Claims under the UCL, FAL, and CLRA are governed by the "reasonable consumer" standard. Ebner v. Fresh, Inc., 838 F.3d 958 , 965 (9th Cir. 2016). Under this standard, a plaintiff must "show that 'members of the public are likely to be deceived.'" Id. (quoting Williams v. Gerber Prods. Co., 552 F.3d 934 , 938 (9th Cir. 2008)). This requires more than a "mere possibility" that defendants' use of the term "reef friendly" on their products "might conceivably be misunderstood by some few consumers viewing it in an unreasonable manner." Id. (quoting Lavie v. Procter & Gamble Co., 105 Cal. App. 4th 496 , 508 , 129 Cal. Rptr. 2d 486 (2003)). Rather, it must be "probable that a significant portion of the general consuming public or of targeted consumers, acting reasonably in the circumstances, could be misled." Lavie, 105 Cal. App. 4th at 508 (; see also Hill v. Roll Int'l Corp., 195 Cal. App. 4th 1295 , 1304 , 128 Cal. Rptr. 3d 109 (2011) (emphasizing that "the standard is not a least sophisticated consumer," but a reasonable one).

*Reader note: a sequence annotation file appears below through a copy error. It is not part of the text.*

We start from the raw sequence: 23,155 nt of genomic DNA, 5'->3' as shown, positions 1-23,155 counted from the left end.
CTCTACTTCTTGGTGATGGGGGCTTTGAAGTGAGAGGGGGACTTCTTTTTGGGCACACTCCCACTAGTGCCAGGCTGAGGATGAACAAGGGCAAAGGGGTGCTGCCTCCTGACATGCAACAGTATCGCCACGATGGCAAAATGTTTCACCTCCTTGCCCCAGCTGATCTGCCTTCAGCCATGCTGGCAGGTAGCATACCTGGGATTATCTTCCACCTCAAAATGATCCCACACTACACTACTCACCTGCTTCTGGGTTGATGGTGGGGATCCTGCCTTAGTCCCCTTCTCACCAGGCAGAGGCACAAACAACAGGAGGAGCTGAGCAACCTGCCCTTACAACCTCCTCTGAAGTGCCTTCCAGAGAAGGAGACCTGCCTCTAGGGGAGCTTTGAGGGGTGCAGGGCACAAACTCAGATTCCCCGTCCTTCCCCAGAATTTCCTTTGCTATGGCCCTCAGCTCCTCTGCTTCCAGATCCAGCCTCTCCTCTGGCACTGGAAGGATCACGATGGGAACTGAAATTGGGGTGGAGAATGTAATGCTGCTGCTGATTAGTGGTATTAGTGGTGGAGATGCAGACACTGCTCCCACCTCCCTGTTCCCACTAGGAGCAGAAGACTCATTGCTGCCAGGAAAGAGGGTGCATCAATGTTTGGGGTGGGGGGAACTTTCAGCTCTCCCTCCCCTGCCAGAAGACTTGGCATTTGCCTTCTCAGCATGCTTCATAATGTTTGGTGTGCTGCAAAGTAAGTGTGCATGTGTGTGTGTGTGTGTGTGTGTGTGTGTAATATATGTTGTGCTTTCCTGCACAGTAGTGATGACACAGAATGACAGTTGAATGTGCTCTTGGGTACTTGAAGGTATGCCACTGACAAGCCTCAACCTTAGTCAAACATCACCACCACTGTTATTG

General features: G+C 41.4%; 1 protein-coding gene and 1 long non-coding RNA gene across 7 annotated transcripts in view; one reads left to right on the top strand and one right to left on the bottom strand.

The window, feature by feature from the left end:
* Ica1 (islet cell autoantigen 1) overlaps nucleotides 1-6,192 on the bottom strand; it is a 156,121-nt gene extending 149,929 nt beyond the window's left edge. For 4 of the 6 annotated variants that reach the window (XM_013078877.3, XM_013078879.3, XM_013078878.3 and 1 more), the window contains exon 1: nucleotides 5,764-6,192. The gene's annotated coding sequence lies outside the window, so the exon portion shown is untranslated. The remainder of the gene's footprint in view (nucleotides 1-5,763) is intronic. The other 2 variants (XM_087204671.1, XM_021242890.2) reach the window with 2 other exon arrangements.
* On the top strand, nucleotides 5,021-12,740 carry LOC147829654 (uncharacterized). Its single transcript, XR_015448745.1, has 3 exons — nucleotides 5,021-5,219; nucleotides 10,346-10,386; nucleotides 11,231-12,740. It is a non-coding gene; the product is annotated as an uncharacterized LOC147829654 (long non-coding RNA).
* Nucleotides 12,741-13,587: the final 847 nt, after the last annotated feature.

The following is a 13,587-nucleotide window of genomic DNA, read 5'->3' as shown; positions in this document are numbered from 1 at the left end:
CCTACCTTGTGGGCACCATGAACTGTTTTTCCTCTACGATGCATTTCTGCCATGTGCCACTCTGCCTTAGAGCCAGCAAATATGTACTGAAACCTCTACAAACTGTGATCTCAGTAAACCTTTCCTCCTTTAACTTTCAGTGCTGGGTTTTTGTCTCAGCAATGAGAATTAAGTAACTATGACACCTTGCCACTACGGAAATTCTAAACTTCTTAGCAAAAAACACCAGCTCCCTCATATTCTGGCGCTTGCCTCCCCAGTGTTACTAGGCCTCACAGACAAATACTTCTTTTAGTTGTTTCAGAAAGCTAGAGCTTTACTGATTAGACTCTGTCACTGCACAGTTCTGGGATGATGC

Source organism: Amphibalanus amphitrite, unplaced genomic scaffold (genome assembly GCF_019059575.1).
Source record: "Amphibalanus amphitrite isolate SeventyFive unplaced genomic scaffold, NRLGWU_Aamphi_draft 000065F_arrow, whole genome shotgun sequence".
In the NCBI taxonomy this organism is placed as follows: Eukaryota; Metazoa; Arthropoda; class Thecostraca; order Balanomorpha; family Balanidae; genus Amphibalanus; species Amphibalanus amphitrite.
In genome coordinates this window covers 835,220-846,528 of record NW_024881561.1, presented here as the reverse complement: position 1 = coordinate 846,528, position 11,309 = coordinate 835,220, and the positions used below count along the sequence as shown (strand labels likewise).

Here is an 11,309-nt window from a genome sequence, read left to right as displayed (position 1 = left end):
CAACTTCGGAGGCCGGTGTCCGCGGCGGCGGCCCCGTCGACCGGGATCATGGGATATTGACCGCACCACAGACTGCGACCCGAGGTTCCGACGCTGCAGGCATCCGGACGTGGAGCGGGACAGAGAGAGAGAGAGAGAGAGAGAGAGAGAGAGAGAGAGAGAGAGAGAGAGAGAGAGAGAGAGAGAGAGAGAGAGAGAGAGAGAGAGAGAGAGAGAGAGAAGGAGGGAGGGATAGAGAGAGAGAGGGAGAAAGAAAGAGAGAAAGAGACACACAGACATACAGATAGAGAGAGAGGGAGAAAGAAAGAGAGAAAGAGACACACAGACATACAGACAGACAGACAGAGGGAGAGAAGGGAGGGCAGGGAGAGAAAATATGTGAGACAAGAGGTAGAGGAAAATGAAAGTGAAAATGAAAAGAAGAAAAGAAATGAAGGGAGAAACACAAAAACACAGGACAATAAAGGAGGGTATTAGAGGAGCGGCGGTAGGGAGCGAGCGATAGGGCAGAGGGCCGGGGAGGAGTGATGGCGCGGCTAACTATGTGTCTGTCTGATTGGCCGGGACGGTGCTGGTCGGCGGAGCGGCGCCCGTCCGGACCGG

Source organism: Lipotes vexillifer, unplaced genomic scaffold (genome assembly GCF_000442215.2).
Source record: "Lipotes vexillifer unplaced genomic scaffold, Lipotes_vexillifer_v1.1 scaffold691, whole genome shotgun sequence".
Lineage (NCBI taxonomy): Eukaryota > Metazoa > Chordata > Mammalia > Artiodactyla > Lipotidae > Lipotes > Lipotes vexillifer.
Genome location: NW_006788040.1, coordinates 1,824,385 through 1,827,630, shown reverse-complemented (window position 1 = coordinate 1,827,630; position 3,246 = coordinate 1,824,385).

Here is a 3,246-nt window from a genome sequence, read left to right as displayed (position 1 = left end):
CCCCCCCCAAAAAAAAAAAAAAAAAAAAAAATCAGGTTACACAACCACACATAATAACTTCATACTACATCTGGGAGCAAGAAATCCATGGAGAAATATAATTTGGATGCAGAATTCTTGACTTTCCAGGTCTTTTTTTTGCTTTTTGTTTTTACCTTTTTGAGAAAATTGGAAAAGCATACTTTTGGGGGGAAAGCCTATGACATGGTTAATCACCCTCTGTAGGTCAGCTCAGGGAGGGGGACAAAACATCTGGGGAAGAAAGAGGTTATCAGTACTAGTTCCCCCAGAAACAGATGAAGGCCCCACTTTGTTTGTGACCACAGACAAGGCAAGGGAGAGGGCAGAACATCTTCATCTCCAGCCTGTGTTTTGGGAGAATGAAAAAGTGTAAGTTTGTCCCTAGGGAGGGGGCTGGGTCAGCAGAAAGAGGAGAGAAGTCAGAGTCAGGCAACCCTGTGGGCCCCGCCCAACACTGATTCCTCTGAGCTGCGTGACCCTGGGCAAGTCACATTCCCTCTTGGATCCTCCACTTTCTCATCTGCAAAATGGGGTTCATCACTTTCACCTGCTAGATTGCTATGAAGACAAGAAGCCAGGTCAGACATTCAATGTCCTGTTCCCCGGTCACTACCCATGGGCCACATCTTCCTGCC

Kroger acknowledges the "reasonable consumer" inquiry is ordinarily fact-intensive and not well-suited for resolution at the pleading stage. Kroger insists, however, that the question of whether a challenged representation is "mere puffery," and therefore inactionable, is a separate issue, and one of pure law. It would not be proper to disregard potential factual issues regarding how reasonable consumers would understand a representation when evaluating whether it constitutes "puffery." In some instances, however, it is possible to conclude at the pleading stage that an alleged misrepresentation is too generalized, vague, subjective, and/or constitutes exaggerated boasting, such that a consumer cannot reasonably rely on the claim. Kroger, however, has failed to show that "reef friendly" is such a term in the context of the allegations of the complaint here.